MR. McCLELLAN: No, I did not say that. You are -- you are asking that question. I told you I would not encourage you to write that. The President has made his principles very, very clear. But if you want me to start getting into ruling things in or out on specific legislation, I don't think that's helping to move the process forward from this podium. I think the best way to move this process forward is for the President to have these discussions with members of Congress and talk about how we get to what our common goal is, which is fixing this unfunded liability and making sure that our younger workers, our children and grandchildren, have their retirement benefits when they retire. Because right now they are not going to have their savings when they retire.
Q: Scott, do you understand that you have left this possibility in our minds?
MR. McCLELLAN: Well, do you understand that I try not to negotiate solutions from this podium, and that the President has not endorsed a specific proposal. You all are trying to get into a specific legislative proposal. And what I'm saying is that Senator Graham is someone who is committed to solving this. He's someone we want to work with. But the President's principles are very clear. I don't think they're fuzzy at all. The President said no increase in payroll taxes; no changes for those at or near retirement; and voluntary personal savings accounts for younger workers. Those principles are very clear. Everybody knows what they are. They were discussed during the campaign, and the American people spoke very clearly that they supported that approach going forward.
Go ahead, John.
Q: If that's not the case, then why shouldn't the --
Q: Scott -- excuse me, the next question was for me.
MR. McCLELLAN: John, go ahead.
Q: All right, turning back to immigration. The question, there seems to be kind of a disconnect between the administration and Chairman Sensenbrenner. At his press conference yesterday, he said that he's in agreement with the White House on asylum, but there are disagreements, or he doesn't know the administration's position on the driver's license issue for illegal immigrants, or extending the fence along the border. Do you think you can clear up those two points that Chairman Sensenbrenner raised?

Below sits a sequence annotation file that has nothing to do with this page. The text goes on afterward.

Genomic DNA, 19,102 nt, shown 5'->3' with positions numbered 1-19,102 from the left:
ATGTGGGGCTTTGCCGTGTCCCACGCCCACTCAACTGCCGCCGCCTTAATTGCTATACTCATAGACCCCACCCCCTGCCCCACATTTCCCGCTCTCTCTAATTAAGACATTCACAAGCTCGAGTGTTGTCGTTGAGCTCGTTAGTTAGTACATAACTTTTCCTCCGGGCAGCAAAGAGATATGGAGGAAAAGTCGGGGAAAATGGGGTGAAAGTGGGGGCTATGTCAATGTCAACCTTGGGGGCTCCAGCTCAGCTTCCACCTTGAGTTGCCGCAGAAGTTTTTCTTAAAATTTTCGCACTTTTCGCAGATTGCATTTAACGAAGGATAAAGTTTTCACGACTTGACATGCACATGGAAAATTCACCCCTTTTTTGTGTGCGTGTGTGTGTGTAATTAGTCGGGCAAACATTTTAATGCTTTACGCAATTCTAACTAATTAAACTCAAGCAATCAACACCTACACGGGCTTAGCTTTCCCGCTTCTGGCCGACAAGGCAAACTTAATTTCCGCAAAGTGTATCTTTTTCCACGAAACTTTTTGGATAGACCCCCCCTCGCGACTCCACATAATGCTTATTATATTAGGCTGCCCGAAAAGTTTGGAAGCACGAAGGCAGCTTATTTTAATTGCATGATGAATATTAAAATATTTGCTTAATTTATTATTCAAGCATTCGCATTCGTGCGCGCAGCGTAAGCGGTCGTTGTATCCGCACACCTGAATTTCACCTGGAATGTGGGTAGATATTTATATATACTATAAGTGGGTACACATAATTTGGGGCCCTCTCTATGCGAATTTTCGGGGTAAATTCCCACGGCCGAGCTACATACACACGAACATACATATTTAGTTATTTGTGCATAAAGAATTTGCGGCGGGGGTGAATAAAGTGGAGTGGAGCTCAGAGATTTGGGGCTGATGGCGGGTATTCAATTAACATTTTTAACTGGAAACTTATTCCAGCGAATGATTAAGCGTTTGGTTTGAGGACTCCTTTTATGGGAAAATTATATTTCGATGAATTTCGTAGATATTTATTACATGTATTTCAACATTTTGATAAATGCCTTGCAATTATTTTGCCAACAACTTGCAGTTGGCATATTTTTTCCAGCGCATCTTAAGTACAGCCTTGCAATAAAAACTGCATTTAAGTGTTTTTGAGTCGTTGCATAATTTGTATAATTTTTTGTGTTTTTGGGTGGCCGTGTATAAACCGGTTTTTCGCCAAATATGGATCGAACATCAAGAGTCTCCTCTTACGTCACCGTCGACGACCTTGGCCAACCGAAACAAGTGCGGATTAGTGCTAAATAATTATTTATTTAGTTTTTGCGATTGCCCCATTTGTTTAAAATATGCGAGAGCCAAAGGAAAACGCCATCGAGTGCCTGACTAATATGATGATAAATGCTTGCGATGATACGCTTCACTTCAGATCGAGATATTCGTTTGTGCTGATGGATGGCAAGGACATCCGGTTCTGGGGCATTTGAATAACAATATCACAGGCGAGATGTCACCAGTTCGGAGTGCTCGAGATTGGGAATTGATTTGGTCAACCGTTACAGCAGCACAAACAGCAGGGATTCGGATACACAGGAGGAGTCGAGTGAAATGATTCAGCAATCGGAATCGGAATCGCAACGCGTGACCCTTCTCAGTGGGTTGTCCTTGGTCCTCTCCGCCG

MR. McCLELLAN: Well, what the President has said, he looks forward to talking with members early next year about some of the other ideas. Chairman Sensenbrenner certainly had some ideas. We spelled out some of our views on those issues in letters that we sent to members of Congress -- one this week and one back in October, if I remember correctly. And so the President looks forward to talking with people about those issues.
In terms of driver's license, the President stated that we need to consult closely with states about the standards that we're talking about setting. So that's his view there.
Sarah and then April.
Q: Thank you. I have two questions, if I may. How hard will the President push to get the 10 Commandments in U.S. courts? Isn't that a violation of the Constitution?
MR. McCLELLAN: I'm sorry, could you repeat the first part of your question?
Q: How hard will the President push to get the 10 Commandments in U.S. courts?
MR. McCLELLAN: In U.S. courts. Well, I think the President has stated his views on the issue, and certainly in terms of the legal matters, those are issues being discussed before the courts. In certain instances, the courts have said it's okay to display the 10 Commandments in public places; in others, they haven't. And that's an issue that they've been working to resolve.
Q: I have one more question.
MR. McCLELLAN: Let me keep going, though, and I'll come back to you if I can. April.
Q: Scott, back on Social Security, although you're not answering specifically certain issues, early in the first part of the Bush administration there was talk about raising the age for those who were eligible for Social Security. Is that in or out as far as the President is concerned?